Local Bands Remember Infamous Joe Campos Torres Case
|Photo courtesy of Fuska|
|Richard Molina, center, and members of Fuska|
This Saturday night, a half-dozen bands, their fans and friends will gather at Taqueria La Macro on North Main for a remembrance of one of Houston's most significant historical moments of the last 50 years. The event is simply billed as "Remembering Joe Campos Torres."
This week in 1977, Torres, a Vietnam veteran, was murdered by members of the Houston Police Department. His death and the laughable sentences for the convicted cops -- a year's probation and a $1 fine for each of the principal officers involved -- prompted the infamous Moody Park rebellion a year later.
It also prompted changes in the way HPD conducted its business, as the department's internal-affairs division grew from these events. It bred a new generation of eagle-eyed activists, many from the city's emerging Chicano population.
Those positive results from something so horrific should be noticed, so the Jose Campos Torres Action Group formed to raise funds for a marker to recall these significant events. Saturday's show is part of the fundraising effort.
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Fuska, Gods of Death Screw, Gutterrats, Idiginis, Loc D and Angel Campos are all slated to perform, beginning at 6 p.m. For some of these musicians, the event isn't just a fundraiser. As relatives of Torres, thier interest is much more personal.
"Joe Campos Torres is my uncle, my mom's brother," says Fuska keyboardist Richard Molina, a central figure of the action group who notes Angel Campos and Loc D are also related to Torres. "This event will always have a lasting impact on my family. Before anything, this was their family. Their blood. My Uncle Joe was like a father figure to the rest of the family and when that happened to him in the brutal way that it did, it changed everything.
"It ruined a lot, especially for my grandmother and my Uncle Ray," he adds. "To this day my grandmother still can't bring herself to talk about that event."
Molina and many of the musicians taking part in Saturday's show weren't even born when Torres was beaten by a half-dozen officers at a secluded area which became known as "The Hole," before being thrown into Buffalo Bayou to drown; I was just a kid then myself. To this day, I vividly recall my own dad's furor and anxiety, hearing about the killing and the verdicts. It was discomforting to us all to see something like that happen to someone so much like us, and all at the hands of those we'd entrusted to protect us.
Those might be negative connotations, but Molina thinks it's time to embrace the plusses that sprung from that time.
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"As far as I can remember, the only time my uncle's name and story get brought up, it's to compare it to some other case of police brutality in Houston," he says. "Like with the more recent Chad Holley case -- which isn't really honoring anything. A lot of stuff changed after my uncle's case within the city and the police department. I feel that it's time to shine the positive light on the situation that it deserves. A historical marker at Moody Park would be a good place to start."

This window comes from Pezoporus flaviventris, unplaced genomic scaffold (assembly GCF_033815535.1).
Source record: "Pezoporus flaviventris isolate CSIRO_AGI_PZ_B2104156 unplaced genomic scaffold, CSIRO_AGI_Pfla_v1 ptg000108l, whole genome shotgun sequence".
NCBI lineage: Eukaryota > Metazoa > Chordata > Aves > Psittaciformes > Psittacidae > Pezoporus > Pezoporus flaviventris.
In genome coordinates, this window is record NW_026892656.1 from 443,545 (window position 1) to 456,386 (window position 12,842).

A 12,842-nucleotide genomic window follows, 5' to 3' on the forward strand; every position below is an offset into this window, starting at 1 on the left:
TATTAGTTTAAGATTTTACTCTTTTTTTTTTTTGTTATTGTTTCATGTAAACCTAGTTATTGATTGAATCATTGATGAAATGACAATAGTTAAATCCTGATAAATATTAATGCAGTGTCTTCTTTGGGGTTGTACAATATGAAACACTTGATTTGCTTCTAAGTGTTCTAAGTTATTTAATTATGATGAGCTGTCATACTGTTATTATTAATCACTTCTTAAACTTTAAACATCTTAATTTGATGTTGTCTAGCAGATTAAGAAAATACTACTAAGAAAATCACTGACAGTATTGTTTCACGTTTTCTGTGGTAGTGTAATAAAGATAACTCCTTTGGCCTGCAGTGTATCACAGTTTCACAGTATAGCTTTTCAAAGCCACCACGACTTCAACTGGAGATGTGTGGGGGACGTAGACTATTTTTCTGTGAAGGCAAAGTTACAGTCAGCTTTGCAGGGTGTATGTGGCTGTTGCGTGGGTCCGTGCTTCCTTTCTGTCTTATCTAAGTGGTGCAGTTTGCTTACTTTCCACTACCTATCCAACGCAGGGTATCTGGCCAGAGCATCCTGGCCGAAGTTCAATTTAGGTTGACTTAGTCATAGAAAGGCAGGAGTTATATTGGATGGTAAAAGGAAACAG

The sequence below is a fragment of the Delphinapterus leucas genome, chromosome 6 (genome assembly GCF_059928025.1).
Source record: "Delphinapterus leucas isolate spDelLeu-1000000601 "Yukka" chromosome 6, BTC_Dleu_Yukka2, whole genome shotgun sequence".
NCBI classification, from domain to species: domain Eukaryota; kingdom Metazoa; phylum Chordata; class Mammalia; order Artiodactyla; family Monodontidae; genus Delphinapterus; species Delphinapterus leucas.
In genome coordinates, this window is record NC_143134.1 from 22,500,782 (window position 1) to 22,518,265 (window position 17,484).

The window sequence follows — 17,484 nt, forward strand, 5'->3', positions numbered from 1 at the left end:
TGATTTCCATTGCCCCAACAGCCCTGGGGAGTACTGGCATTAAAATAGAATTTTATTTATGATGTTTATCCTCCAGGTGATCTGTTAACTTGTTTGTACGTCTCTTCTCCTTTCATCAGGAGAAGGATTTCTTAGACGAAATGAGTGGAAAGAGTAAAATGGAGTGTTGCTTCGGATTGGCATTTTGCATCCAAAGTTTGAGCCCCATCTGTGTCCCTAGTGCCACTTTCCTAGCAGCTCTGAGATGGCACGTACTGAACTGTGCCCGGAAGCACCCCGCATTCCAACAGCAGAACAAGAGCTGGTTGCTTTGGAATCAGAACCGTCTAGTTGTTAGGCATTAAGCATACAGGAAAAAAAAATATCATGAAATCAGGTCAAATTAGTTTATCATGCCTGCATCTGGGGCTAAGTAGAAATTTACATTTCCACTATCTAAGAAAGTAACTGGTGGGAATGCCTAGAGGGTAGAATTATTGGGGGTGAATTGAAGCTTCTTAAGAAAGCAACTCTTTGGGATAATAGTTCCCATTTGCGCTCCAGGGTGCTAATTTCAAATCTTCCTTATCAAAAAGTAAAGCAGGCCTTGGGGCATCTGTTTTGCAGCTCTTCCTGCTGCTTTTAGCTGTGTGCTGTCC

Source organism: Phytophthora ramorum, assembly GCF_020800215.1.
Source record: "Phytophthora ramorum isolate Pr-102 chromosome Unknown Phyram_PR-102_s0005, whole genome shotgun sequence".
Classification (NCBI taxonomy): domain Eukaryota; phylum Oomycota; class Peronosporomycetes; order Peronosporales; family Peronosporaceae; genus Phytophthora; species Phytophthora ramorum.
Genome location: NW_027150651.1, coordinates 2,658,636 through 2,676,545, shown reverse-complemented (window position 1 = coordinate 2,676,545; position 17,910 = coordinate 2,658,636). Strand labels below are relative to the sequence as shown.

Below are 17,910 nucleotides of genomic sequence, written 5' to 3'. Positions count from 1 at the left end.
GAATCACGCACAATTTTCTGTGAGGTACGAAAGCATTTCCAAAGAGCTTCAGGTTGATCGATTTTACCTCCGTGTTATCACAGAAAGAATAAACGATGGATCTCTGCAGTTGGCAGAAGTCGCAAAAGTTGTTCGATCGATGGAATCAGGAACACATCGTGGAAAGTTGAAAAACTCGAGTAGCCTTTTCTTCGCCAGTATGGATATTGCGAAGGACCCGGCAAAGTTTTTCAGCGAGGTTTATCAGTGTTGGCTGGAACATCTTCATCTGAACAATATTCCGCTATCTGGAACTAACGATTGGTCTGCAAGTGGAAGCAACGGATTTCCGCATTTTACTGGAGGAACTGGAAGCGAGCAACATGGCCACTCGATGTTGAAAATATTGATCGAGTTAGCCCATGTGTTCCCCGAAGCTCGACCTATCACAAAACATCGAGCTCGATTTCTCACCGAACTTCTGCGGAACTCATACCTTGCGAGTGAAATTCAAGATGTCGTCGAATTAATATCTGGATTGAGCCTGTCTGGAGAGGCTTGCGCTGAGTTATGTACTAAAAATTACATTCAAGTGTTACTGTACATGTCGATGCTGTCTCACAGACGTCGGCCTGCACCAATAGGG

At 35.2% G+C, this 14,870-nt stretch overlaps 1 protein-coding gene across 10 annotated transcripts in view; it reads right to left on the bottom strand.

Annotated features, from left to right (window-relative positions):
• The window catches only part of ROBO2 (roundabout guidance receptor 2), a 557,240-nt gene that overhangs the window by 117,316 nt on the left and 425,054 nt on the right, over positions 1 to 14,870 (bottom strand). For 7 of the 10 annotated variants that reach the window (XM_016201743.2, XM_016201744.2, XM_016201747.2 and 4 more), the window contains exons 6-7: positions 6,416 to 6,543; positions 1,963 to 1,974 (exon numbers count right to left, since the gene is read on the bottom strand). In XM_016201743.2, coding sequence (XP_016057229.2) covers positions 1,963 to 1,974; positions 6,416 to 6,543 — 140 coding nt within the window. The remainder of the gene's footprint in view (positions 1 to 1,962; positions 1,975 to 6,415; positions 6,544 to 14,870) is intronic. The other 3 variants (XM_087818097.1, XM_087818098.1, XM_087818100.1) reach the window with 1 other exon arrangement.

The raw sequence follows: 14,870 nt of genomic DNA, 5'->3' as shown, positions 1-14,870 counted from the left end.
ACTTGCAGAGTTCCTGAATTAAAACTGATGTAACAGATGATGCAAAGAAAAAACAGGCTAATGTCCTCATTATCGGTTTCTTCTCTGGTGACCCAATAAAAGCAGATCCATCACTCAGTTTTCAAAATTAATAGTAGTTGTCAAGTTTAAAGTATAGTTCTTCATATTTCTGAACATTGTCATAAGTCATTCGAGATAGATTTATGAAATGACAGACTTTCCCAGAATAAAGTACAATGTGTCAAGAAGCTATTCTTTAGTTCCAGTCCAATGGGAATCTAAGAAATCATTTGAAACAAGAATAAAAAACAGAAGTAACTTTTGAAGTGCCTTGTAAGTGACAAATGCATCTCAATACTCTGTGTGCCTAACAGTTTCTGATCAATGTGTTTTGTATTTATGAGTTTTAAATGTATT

I asked Molina if the events somehow found their way into his musical pursuits, since he's part of a ska-punk act that embraces its Latino roots.
"This event did have a significant role in my distrust in authority from crooked, mean-spirited police to overly aggressive teachers in middle and high school," he admits. "Of course being into metal and punk rock during those times did turn all that up a notch.
"Growing up, my mom and my Aunt Sandra had always remained pretty active when it came to protesting against police brutality," he adds. "We were always there with them at all the protests and marches and heard all the stories. As I got older and learned more about what actually happened, how he died and how they found him, it stuck with me. My mom was just a kid when that happened and knowing that her and my family had to go through that at the hands of the Houston Police Department really bothered me and still does to this day."
As he and his friends and family have worked to fund a historical marker, Molina's learned those events still resonate today with many Houstonians from all backgrounds. Many are contributing their time and talents as members of the action group.
"Some of the members were there at Moody Park during the riots and some members have just heard about it and feel the injustice for themselves, Molina says.
"The whole point of this event and future events is to start raising awareness and to let the people of Houston know that Jose Campos Torres was a real person with a family that loved him dearly. He was a member of this community that grew up and joined U.S. Army to serve his country. He was back on leave when this happened to him," he concludes.
"The May 10 show is more of a loud celebration. The bands that are playing are loud, fast and at times a bit angry. We want my uncle to hear us party for him whereever he may be."
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